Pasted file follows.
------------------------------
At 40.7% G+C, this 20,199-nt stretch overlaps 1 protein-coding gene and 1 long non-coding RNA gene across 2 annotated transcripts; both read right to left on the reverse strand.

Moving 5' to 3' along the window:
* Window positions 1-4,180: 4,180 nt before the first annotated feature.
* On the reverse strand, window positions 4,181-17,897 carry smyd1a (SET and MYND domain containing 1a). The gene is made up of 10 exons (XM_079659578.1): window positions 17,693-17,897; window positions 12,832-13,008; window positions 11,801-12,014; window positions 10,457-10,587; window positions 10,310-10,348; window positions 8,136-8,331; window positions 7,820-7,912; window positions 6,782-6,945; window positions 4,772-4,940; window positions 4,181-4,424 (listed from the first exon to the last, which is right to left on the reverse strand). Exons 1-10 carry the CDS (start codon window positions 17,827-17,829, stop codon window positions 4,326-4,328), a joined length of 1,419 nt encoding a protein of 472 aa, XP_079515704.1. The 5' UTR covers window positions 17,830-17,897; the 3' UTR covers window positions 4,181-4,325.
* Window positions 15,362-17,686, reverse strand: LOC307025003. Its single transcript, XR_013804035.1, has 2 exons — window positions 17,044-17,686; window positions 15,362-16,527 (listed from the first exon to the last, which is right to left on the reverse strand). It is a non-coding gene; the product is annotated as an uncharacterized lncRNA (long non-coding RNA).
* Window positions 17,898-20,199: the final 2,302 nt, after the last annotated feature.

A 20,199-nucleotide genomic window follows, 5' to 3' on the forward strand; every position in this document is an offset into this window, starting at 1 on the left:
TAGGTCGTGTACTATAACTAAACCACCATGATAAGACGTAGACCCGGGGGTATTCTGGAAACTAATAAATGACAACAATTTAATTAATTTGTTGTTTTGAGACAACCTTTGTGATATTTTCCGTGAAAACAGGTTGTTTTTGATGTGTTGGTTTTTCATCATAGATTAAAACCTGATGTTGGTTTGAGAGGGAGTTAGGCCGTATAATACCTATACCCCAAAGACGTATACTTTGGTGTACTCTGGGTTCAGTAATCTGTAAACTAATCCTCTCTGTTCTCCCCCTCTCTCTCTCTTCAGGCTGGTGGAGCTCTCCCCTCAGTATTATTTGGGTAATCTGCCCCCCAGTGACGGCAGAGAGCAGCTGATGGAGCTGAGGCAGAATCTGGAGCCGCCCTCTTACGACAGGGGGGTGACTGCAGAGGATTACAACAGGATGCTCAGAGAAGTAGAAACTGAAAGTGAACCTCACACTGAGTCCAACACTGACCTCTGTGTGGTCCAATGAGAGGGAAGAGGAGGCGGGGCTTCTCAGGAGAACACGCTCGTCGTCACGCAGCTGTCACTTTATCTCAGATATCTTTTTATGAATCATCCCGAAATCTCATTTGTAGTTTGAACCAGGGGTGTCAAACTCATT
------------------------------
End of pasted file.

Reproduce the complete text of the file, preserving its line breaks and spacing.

At 40.7% G+C, this 20,199-nt stretch overlaps 1 protein-coding gene and 1 long non-coding RNA gene across 2 annotated transcripts; both read right to left on the reverse strand.

Moving 5' to 3' along the window:
* Window positions 1-4,180: 4,180 nt before the first annotated feature.
* On the reverse strand, window positions 4,181-17,897 carry smyd1a (SET and MYND domain containing 1a). The gene is made up of 10 exons (XM_079659578.1): window positions 17,693-17,897; window positions 12,832-13,008; window positions 11,801-12,014; window positions 10,457-10,587; window positions 10,310-10,348; window positions 8,136-8,331; window positions 7,820-7,912; window positions 6,782-6,945; window positions 4,772-4,940; window positions 4,181-4,424 (listed from the first exon to the last, which is right to left on the reverse strand). Exons 1-10 carry the CDS (start codon window positions 17,827-17,829, stop codon window positions 4,326-4,328), a joined length of 1,419 nt encoding a protein of 472 aa, XP_079515704.1. The 5' UTR covers window positions 17,830-17,897; the 3' UTR covers window positions 4,181-4,325.
* Window positions 15,362-17,686, reverse strand: LOC307025003. Its single transcript, XR_013804035.1, has 2 exons — window positions 17,044-17,686; window positions 15,362-16,527 (listed from the first exon to the last, which is right to left on the reverse strand). It is a non-coding gene; the product is annotated as an uncharacterized lncRNA (long non-coding RNA).
* Window positions 17,898-20,199: the final 2,302 nt, after the last annotated feature.

A 20,199-nucleotide genomic window follows, 5' to 3' on the forward strand; every position in this document is an offset into this window, starting at 1 on the left:
TAGGTCGTGTACTATAACTAAACCACCATGATAAGACGTAGACCCGGGGGTATTCTGGAAACTAATAAATGACAACAATTTAATTAATTTGTTGTTTTGAGACAACCTTTGTGATATTTTCCGTGAAAACAGGTTGTTTTTGATGTGTTGGTTTTTCATCATAGATTAAAACCTGATGTTGGTTTGAGAGGGAGTTAGGCCGTATAATACCTATACCCCAAAGACGTATACTTTGGTGTACTCTGGGTTCAGTAATCTGTAAACTAATCCTCTCTGTTCTCCCCCTCTCTCTCTCTTCAGGCTGGTGGAGCTCTCCCCTCAGTATTATTTGGGTAATCTGCCCCCCAGTGACGGCAGAGAGCAGCTGATGGAGCTGAGGCAGAATCTGGAGCCGCCCTCTTACGACAGGGGGGTGACTGCAGAGGATTACAACAGGATGCTCAGAGAAGTAGAAACTGAAAGTGAACCTCACACTGAGTCCAACACTGACCTCTGTGTGGTCCAATGAGAGGGAAGAGGAGGCGGGGCTTCTCAGGAGAACACGCTCGTCGTCACGCAGCTGTCACTTTATCTCAGATATCTTTTTATGAATCATCCCGAAATCTCATTTGTAGTTTGAACCAGGGGTGTCAAACTCATT